Legendary

solar flare

On August 31, 2012 a long filament of solar material that had been hovering in the sun’s atmosphere, the corona, erupted out into space at 4:36 p.m. EDT. The coronal mass ejection, or CME, traveled at over 900 miles per second – This file is licensed under the Creative Commons Attribution 2.0 Generic license.

The sun simmered red as it slunk towards the jagged horizon. Herman Pope and Krista Hubbard stood watching it from the parking lot at the Houston Space Center anticipating their last day on Earth.

“When will the Object reach perihelion?” The twenty-eight year old systems engineer grasped the older gentleman’s hand without taking her gaze off of the sunset.

The fifty-five year old senior operations manager looked at his watch, which had been his father’s before his. “Less than thirty minutes.”

“That’s how long we have?”

“Maybe. Are you sure you don’t want to go back inside? The Argonaut is transmitting continual status updates.”

“Round trip communications between here and Mercury’s orbit is something like 13 minutes.”

“If it happens, we won’t feel the effects for a while.”

“Yeah, but my brother in Hawaii won’t be having a good day. He’s supposed to graduate from college there next month.”

“Come on, Krista.” He gently tugged on her arm.

“No.” She pulled back harder than she had to. “I want to stay out here.”

“Then I’ll stay with you.”

She leaned into him, laying her head on his shoulder.

“You do know I’m old enough to be your father.”

“That doesn’t stop you from being a good man.”

“Fortunately for you, a divorced good man.”

“We probably won’t have that much time.”

“Depends. Maybe Elio and Oriana will figure it out before it’s too late.”

“You mean whether the interstellar object is here to stop the solar flares or start them.”

“That’s why they stayed on board when the rest of the Argonaut crew left.”

“If it triggers the flares, the Argonaut won’t have a chance.”

“If the flares are as catastrophic as Soleil predicts, neither will we. The radiation and expelled solar plasma cause Earth’s next extinction event.”

“Why would an alien race send a massive automated spacecraft hundreds of light years just to destroy us?”

“Why would they send a probe to save us, or even know about the sun’s tremendous buildup of magnetic energy?”

“I guess we’ll never know.”

“We might, if the two people stranded inside the probe figure out what the Object’s suppose to do…”

“…and either stop it or trigger it.”

“We’ve got to have faith.”

“Do you?” Krista looked up at Herman.

“At my age, I’m prepared to, yes.”

Herman’s cell phone rang.

“Ignore it.”

He pulled it out of his pocket and looked at the caller ID. “Can’t. It’s the director.” He pushed accept with his thumb and held the phone to his ear. “What’s up, Frank? Uh huh. That’s confirmed? Thanks. That’s terrific. Thanks. I’ll be right in.”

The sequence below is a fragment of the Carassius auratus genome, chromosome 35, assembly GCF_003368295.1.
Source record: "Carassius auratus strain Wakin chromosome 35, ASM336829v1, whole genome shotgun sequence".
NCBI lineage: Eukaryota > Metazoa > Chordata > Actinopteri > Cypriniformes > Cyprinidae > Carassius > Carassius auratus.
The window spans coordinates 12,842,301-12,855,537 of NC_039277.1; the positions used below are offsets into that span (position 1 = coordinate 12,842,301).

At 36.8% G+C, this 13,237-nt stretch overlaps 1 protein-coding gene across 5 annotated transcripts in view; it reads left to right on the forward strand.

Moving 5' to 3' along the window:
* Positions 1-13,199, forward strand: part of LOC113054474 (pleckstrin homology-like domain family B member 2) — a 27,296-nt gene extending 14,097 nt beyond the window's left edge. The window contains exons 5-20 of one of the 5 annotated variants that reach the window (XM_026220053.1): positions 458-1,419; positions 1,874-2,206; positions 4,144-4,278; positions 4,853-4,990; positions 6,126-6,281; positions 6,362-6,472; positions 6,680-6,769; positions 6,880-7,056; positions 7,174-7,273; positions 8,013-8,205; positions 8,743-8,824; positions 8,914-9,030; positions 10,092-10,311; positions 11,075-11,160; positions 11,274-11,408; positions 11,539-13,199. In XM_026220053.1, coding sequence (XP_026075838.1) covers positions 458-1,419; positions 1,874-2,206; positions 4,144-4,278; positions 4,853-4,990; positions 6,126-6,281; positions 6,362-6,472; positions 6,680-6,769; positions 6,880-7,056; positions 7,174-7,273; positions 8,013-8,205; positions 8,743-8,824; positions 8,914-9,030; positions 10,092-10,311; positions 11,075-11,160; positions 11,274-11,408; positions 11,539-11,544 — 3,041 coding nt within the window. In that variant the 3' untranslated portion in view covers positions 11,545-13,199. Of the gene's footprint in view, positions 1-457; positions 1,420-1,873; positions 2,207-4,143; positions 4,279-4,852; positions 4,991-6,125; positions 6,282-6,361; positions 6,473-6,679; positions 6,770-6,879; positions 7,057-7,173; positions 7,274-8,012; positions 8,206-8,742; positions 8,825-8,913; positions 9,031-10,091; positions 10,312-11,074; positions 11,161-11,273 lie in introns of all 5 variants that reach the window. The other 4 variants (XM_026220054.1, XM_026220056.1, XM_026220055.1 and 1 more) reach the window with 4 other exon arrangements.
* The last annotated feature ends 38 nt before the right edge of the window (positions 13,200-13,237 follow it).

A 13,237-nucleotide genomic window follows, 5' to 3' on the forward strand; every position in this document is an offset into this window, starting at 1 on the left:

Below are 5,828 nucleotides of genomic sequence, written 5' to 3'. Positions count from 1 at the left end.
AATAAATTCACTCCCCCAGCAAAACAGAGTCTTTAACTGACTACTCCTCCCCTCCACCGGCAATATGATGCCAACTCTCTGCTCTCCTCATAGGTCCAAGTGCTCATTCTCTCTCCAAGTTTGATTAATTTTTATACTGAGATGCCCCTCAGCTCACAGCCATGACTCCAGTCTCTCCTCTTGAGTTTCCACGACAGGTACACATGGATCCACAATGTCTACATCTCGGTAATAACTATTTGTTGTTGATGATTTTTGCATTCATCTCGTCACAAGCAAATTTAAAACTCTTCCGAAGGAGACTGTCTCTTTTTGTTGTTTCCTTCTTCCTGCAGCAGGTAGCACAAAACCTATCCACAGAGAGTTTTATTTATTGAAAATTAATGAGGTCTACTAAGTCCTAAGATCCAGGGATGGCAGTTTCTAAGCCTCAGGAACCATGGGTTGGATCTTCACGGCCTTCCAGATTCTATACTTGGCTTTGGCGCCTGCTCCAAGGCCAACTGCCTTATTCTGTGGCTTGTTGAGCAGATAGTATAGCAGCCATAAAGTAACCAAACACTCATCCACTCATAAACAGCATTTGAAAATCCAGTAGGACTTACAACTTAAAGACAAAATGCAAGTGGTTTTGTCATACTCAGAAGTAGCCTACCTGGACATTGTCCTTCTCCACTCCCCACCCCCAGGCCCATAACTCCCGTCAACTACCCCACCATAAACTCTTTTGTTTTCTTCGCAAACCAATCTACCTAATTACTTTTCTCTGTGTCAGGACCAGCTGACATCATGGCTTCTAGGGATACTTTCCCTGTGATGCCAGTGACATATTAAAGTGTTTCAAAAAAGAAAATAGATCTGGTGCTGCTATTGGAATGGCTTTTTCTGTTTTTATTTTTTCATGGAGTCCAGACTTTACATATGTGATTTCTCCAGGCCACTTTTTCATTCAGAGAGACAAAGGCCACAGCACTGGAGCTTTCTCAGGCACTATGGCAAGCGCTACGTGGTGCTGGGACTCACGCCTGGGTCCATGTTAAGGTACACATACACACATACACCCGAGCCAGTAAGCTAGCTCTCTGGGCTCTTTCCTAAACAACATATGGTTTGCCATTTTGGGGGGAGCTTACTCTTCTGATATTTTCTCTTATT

Ending the call, he slipped the phone back in his pocket and took Krista by both shoulders. “They did it! The probe.”

“What happened?” She was laughing without knowing why.

“Oriana finished the translation, or enough of it to figure out that the probe was supposed to stop the flare event. It was malfunctioning, but Elio triggered it manually. They stopped it. We’re going to live.”

The pair hopped up and down, swung each other around, laughing and crying. They could hear the cheering of other people outside as they got the news, and hand-in-hand, the two of them walked back toward the operation center’s main doors. Then Krista pulled at Herman’s hand and stopped him.

“But what about Elio and Oriana? With the Argonaut just inside of Mercury’s orbit and heading back toward Earth, there’s no way they can do another intercept with the Object. The two astronauts are stuck inside the probe.”

“I know. That’s why we call them heroes. They sacrificed their lives to save eight billion human beings, literally the whole planet. The cost is that they’ll be inside the probe forever.”

“Where? I mean, where will the probe go?”

“Back to interstellar space, maybe to the beings that sent it here to save us.”

“But it travelled hundreds of thousands of years just to get here.”

“I know that, too. Elio and Oriana Hudson are two of the finest people I’ve ever met. It breaks my heart to have to lose them, but today, they’re more than my friends. Today, for me, for everyone on Earth, they’ve become legends.”

I wrote this for First Line Friday hosted at Mindlovemisery’s Menagerie. As the name suggests, anyone participating in the challenge uses the posted sentence as the first line in a poem, short story, or some other creative work.

This is a variation of a short story I’m currently writing for an anthology (which rather gives away the climax) about the Sun. Hopefully, I was able to create a complete tale from Herman’s and Krista’s point of view.

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